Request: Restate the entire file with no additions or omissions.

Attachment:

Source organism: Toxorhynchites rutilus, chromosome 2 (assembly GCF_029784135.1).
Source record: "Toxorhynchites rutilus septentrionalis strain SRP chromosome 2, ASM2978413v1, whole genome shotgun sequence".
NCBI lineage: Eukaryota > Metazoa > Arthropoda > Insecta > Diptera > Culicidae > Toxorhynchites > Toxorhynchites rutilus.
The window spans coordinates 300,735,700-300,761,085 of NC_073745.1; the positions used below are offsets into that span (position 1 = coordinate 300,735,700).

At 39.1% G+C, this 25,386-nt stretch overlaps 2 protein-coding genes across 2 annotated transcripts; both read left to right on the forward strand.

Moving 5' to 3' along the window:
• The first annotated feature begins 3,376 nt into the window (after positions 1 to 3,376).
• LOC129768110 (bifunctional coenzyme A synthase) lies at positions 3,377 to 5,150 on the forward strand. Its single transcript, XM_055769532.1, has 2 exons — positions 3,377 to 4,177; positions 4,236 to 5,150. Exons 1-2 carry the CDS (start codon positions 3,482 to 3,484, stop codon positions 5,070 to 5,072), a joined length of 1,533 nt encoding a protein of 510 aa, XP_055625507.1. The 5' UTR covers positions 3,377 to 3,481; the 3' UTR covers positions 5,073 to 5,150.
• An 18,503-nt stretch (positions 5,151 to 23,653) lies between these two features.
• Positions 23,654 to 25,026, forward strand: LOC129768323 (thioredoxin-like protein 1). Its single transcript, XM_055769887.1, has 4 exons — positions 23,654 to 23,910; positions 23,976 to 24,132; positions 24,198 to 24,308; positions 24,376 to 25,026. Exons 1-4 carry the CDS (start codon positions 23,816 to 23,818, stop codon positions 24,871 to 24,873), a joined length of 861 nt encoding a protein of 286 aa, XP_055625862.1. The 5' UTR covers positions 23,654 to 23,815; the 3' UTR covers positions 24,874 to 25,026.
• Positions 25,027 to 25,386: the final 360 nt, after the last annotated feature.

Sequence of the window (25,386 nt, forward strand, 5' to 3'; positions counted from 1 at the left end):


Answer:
Source organism: Toxorhynchites rutilus, chromosome 2 (assembly GCF_029784135.1).
Source record: "Toxorhynchites rutilus septentrionalis strain SRP chromosome 2, ASM2978413v1, whole genome shotgun sequence".
NCBI lineage: Eukaryota > Metazoa > Arthropoda > Insecta > Diptera > Culicidae > Toxorhynchites > Toxorhynchites rutilus.
The window spans coordinates 300,735,700-300,761,085 of NC_073745.1; the positions used below are offsets into that span (position 1 = coordinate 300,735,700).

At 39.1% G+C, this 25,386-nt stretch overlaps 2 protein-coding genes across 2 annotated transcripts; both read left to right on the forward strand.

Moving 5' to 3' along the window:
• The first annotated feature begins 3,376 nt into the window (after positions 1 to 3,376).
• LOC129768110 (bifunctional coenzyme A synthase) lies at positions 3,377 to 5,150 on the forward strand. Its single transcript, XM_055769532.1, has 2 exons — positions 3,377 to 4,177; positions 4,236 to 5,150. Exons 1-2 carry the CDS (start codon positions 3,482 to 3,484, stop codon positions 5,070 to 5,072), a joined length of 1,533 nt encoding a protein of 510 aa, XP_055625507.1. The 5' UTR covers positions 3,377 to 3,481; the 3' UTR covers positions 5,073 to 5,150.
• An 18,503-nt stretch (positions 5,151 to 23,653) lies between these two features.
• Positions 23,654 to 25,026, forward strand: LOC129768323 (thioredoxin-like protein 1). Its single transcript, XM_055769887.1, has 4 exons — positions 23,654 to 23,910; positions 23,976 to 24,132; positions 24,198 to 24,308; positions 24,376 to 25,026. Exons 1-4 carry the CDS (start codon positions 23,816 to 23,818, stop codon positions 24,871 to 24,873), a joined length of 861 nt encoding a protein of 286 aa, XP_055625862.1. The 5' UTR covers positions 23,654 to 23,815; the 3' UTR covers positions 24,874 to 25,026.
• Positions 25,027 to 25,386: the final 360 nt, after the last annotated feature.

Sequence of the window (25,386 nt, forward strand, 5' to 3'; positions counted from 1 at the left end):